William Apjohn the Younger1

M, b. circa 1748, d. 7 January 1784
FatherWilliam Apjohn Jr.1 b. c 1711
MotherElizabeth Lloyd1
ChartsThomas Apjohn (descendant indented)
Thomas Apjohn (descendant box)
Last Edited7 Apr 2014
     William Apjohn the Younger was born circa 1748 in County Limerick. He was the son of William Apjohn Jr. and Elizabeth Lloyd.1 William Apjohn the Younger married Johanna O'Brien, daughter of John O'Brien, circa 7 November 1772. The Article of Agreement between William, only son and heir apparent of William Apjohn of Ballyna, and Timothy O'Brien, father of Johanna O'Brien, indicates that William is to receive 800 pounds dowery and that he himself was in possession of Knocknecroghy and Spittle (otherwise known as Sunglen). The memorial goes on to identify William's grandfather as William Apjohn, late of Knicker, deceased.2 William Apjohn the Younger and Johanna O'Brien were separated circa 15 January 1777. At the time of the separation, William Apjohn and his father owned Sunglen (otherwise known as Spittleland and Knocknacroghy) "by virtue of a lease for three lives with a covenant for perpetual renewal bearing date on or about the Twenty Second day of May One Thousand Seven Hundred and Fourteen and made between George King late of Kilpeacon in the said County of Limerick Esquire and William Apjohn late of Kilduff," and residing there at that time was Bryan O'Brien, the brother of Johanna. Out of the estate, Johanna was to receive a sum of 800 pounds (the dowery from her marriage in 1774) and their son, William, is to receive 300 pounds when be becomes twenty-one. The memorial concludes that William and Johanna "did for the reasons therein particularly mentioned by and with the consent of their friends mutually agree to live separate and apart from each other." Among the trustees for the separation was Michael Marshall Apjohn, William's first cousin.3 William Apjohn the Younger died on 7 January 1784 in Drombane, County Limerick.1
     William entered Trinity College on Jul 8 1767 and graduated in 1770. He arrived at Trinity just three weeks after John Philpot Curran (Jun 16 1767, graduated 1770).4 The two became great friends.

Curran's son wrote his biography and in it William Apjohn is mentioned several times.

"During a temporary absence of [William] Apjohn from college, a report reached his companions that he had died suddenly at his native Killaloe. It was soon discovered to have been unfounded, upon which occasion, while the others congratulated him in prose, his more ambitious friend [Curran] addressed him in…versos" and there follows a long panegyric, part of which follows.
The doleful tale around was spread:
"Hast heard the news? Poor Apjohn's dead!"-
"Impossible!"-"Indeed it's true-
He's dead-and so is Casey too-
In Limerick this, and that Killaloe.
As St. Paul says, 'we all must die!'
I'm sorry for 't."-"Faith so 'm I-
Extremely so-But tell me, pray,
If you were on the ice to-day?
There was great skating there, they say-"

"I couldn't go for want of shoes-
In truth I'm sorry for the news-
And yet I knew and always said,
When he got into his head
That strange abstemious resolution,
'Twould quite destroy his constitution."
When Rumor, lo! with deaf'ning sound,
More gladsome tidings blows around,
And bids her thousand tongues to tell,
That Apjohn is alive and well!

Curran relates three additional episodes having to do with William Apjohn. The first concerns Apjohn telling him, after his first faltering attempt at public speaking, that while he will someday become a great lawyer, oratory will never be his forte. (After overcoming his stage fright, Curran went on to become known as a great orator.) The second relates to Curran's on-going "melancholy" and concerns a time after returning from a vacation in 1774, he and Apjohn visited a coffee house in Temple Bar. The third episode concerns a visit to London in which he and Apjohn arranged a private tour of Hampton Court. Curran died in 1817 having outlived most of his friends from his school days.5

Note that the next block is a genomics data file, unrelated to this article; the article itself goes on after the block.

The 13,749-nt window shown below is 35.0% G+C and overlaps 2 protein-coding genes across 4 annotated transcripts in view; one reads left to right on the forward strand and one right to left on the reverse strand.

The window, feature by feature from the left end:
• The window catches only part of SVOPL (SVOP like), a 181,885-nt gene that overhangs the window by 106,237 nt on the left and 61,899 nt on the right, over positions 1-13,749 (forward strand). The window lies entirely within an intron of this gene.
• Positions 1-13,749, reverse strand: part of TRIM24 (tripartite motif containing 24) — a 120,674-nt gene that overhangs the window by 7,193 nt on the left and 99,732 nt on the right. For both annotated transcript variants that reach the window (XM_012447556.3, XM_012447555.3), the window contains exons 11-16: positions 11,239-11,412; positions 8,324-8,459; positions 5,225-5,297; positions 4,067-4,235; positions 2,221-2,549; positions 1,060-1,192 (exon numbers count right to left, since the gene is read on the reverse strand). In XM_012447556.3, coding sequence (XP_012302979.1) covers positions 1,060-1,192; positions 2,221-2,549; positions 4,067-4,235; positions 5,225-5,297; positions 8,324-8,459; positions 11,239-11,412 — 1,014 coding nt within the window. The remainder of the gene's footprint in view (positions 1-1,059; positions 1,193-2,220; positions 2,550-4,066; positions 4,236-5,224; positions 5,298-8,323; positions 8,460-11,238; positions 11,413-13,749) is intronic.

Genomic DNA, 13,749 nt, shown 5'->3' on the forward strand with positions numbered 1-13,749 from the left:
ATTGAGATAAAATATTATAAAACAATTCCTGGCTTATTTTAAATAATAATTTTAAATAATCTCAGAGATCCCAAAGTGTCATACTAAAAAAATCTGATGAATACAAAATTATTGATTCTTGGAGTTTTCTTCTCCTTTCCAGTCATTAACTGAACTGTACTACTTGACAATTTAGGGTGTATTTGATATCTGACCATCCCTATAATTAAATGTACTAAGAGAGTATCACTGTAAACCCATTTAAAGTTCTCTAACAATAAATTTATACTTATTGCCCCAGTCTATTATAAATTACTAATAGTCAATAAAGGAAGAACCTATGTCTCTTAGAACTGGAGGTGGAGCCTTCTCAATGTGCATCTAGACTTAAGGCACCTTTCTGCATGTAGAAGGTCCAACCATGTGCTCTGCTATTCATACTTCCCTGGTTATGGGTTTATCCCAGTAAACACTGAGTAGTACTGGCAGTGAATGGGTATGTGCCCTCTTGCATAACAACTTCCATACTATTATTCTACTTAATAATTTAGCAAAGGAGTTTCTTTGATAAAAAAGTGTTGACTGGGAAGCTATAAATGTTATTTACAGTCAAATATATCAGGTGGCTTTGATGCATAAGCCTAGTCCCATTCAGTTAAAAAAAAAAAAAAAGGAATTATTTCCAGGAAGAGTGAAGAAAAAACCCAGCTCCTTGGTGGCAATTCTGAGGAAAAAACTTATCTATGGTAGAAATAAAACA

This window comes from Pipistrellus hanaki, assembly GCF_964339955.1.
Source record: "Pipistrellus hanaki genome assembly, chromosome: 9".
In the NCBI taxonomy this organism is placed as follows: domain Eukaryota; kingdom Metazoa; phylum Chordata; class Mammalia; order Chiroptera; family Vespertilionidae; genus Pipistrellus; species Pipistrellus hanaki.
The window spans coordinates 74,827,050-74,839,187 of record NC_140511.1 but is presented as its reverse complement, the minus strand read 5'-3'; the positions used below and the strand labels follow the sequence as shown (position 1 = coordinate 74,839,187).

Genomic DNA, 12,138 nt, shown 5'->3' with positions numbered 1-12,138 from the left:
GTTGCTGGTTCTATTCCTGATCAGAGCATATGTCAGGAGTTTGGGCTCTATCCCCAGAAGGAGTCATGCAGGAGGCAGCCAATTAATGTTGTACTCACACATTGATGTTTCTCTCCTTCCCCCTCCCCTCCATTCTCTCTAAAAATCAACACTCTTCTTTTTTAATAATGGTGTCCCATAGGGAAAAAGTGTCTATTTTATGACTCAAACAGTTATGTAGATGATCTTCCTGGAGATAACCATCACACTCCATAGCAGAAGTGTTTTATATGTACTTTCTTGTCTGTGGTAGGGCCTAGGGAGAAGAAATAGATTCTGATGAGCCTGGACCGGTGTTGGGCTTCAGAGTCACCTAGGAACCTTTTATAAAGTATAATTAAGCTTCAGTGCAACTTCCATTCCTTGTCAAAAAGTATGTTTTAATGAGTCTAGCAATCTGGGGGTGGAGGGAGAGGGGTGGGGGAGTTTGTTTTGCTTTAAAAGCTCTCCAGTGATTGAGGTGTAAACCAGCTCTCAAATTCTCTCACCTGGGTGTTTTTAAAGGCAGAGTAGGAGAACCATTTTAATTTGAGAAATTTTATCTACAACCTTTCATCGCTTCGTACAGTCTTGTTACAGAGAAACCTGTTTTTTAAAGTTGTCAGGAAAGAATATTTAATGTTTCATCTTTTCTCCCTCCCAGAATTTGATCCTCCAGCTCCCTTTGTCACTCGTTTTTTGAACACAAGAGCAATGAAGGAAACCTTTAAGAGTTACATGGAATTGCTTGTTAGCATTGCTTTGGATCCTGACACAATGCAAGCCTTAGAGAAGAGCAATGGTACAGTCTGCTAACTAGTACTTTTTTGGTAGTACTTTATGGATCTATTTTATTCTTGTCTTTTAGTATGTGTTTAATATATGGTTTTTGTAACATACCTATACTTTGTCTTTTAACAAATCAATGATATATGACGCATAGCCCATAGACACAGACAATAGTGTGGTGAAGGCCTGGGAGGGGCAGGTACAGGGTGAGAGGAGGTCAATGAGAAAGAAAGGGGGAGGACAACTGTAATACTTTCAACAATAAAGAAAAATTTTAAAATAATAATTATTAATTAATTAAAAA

William entered Middle Temple in 1771 and probably graduated in 1772. He was In 1776, William Apjohn, Gentleman and freeholder was registered to vote in Knocknecrogh and was residing in Drumbane. in 1776.6


Johanna O'Brien


  1. [S22] A. C. Casey O'Kief, Coshe Mang, Slieve Lougher and Upper Backwater in Ireland, Historical and Genealogical Items Relating to North Cork and East Kerry, Vol VIII #2390 (Birmingham, Alabama: Published privately for the Amite and Knocknagree Historical Fund, 1964). Hereinafter cited as O'Kief, Coshe Mang, Slieve Lougher and Upper Backwater.
  2. [S5] Transcripts of Memorials of Deeds, Conveyances and Wills, 1708-1929, Ireland Registry of Deeds (Genealogical Society of Utah: Salt Lake City, Utah), #194047.
  3. [S5] Transcripts of Memorials of Deeds, Conveyances and Wills, 1708-1929, Ireland Registry of Deeds (Genealogical Society of Utah: Salt Lake City, Utah), #210012.
  4. [S23] George Dames Burtchaell and Thomas Ulick Sadleir, Alumni dublinenses: a register of the students, graduates, professors and provosts of Trinity college in the University of Dublin (1593-1860) (Trinity College Dublin: A. Thom & Co., 1924),, p. 15. Hereinafter cited as Alumni dublinenses.
  5. [S28] William Henry Curran, The life of the Right Honorable John Philpot Curran, late master of the rolls in Ireland (New York: Redfield Publishers, 1855), pp. 12-39 passim. Hereinafter cited as The life of the Right Honorable John Philpot Curran, late master of the rolls in Ireland.
  6. [S31] "The Freemen of Limerick: 1746-1836", North Munster Antiquarian Journal, Vol. 4, No. 2 (1944). Hereinafter cited as "The Freemen of Limerick: 1746-1836."